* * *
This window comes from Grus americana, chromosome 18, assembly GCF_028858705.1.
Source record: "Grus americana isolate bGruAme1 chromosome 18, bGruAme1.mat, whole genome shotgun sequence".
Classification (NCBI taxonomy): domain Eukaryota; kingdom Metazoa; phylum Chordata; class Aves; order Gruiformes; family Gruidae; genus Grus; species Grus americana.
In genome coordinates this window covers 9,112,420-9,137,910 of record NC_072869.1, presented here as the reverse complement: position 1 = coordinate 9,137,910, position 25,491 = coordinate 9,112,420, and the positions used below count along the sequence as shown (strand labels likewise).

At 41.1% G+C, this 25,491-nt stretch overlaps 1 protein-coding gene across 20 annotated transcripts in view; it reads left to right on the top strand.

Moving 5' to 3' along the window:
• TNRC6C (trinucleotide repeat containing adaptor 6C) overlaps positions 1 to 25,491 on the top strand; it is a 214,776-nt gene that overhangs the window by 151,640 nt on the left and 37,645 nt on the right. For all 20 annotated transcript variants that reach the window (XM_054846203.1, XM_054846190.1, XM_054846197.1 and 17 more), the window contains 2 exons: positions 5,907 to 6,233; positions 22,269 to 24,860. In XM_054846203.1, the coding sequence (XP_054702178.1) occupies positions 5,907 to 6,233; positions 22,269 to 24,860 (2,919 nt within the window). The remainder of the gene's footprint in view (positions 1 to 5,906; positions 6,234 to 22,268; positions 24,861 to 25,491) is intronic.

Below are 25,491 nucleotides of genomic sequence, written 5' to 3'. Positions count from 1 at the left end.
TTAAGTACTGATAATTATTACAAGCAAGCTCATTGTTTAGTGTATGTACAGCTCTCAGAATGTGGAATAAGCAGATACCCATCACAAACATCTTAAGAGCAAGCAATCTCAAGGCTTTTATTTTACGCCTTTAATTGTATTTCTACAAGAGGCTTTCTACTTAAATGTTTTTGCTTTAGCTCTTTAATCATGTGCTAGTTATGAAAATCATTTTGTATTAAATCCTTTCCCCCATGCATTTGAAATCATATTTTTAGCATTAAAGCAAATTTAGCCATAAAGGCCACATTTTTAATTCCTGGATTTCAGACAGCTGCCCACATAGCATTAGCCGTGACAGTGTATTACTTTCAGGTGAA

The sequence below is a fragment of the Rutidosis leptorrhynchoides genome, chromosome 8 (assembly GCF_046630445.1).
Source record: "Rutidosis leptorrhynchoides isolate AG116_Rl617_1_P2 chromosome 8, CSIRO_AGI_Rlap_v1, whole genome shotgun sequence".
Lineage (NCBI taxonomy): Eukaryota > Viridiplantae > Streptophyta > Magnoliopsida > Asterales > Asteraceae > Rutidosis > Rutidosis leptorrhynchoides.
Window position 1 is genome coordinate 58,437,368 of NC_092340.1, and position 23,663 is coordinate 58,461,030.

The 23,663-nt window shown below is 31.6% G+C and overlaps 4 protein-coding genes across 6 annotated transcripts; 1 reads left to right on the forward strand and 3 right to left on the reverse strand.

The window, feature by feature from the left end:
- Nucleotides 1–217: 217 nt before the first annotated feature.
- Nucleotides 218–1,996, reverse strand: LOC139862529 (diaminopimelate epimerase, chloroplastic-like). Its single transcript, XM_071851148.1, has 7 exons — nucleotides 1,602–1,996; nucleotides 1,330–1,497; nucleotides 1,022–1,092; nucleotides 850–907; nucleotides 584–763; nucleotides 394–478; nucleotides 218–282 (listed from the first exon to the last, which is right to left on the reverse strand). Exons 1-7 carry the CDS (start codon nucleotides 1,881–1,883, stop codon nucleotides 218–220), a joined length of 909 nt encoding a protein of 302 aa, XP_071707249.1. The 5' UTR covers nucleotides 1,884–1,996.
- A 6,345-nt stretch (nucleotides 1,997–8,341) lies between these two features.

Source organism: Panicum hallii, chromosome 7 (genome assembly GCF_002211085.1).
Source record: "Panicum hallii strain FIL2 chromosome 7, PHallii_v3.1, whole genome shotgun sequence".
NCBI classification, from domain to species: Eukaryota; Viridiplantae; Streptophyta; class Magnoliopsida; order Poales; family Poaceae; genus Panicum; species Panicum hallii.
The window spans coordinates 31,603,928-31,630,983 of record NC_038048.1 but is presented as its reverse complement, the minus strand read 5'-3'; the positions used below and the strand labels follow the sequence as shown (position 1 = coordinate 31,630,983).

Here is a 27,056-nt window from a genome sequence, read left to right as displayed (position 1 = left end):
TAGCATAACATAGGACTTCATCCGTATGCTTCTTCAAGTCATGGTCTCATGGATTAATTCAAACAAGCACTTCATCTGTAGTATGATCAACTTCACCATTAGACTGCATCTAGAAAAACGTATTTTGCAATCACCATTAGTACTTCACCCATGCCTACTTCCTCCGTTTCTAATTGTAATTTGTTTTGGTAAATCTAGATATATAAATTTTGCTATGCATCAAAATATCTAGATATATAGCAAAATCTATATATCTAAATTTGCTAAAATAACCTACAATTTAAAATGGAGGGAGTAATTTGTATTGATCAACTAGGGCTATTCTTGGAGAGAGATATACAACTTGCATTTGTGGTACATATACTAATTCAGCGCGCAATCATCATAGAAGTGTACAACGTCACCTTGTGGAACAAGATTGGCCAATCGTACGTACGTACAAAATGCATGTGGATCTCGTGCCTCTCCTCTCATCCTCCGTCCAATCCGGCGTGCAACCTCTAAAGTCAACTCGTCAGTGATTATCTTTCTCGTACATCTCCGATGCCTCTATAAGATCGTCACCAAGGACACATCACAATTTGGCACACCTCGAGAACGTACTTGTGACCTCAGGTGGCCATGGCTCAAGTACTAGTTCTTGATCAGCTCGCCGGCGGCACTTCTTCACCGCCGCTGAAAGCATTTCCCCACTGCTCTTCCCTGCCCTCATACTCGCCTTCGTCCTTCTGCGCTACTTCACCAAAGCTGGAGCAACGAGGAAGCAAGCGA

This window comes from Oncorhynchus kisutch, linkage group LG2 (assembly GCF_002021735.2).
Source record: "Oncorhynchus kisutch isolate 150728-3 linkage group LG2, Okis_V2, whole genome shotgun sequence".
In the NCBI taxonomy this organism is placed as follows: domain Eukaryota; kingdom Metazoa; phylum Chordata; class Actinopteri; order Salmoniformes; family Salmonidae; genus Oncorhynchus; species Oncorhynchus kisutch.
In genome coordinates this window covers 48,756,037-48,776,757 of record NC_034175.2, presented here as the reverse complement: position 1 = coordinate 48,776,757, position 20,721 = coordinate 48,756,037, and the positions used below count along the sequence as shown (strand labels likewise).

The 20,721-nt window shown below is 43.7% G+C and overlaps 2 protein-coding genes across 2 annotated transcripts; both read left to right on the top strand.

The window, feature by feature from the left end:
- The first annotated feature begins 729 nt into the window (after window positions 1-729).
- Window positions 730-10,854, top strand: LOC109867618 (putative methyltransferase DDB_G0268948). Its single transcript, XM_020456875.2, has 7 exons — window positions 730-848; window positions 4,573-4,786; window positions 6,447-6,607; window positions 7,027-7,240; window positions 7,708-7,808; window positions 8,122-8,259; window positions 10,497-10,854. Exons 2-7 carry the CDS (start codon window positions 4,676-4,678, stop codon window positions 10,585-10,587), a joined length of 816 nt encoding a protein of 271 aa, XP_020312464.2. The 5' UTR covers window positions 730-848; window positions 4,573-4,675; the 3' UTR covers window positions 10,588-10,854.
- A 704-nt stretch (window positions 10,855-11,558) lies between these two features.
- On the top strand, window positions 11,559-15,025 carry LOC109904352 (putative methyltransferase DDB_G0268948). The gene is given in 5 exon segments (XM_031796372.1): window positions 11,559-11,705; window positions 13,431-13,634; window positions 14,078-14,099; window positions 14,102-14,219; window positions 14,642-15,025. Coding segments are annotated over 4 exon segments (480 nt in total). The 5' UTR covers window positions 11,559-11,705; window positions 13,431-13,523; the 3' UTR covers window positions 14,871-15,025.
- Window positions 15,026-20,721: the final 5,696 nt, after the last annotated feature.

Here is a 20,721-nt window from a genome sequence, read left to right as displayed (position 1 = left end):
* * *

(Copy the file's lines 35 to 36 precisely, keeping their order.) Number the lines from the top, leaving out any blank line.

- Window positions 15,026-20,721: the final 5,696 nt, after the last annotated feature.

Here is a 20,721-nt window from a genome sequence, read left to right as displayed (position 1 = left end):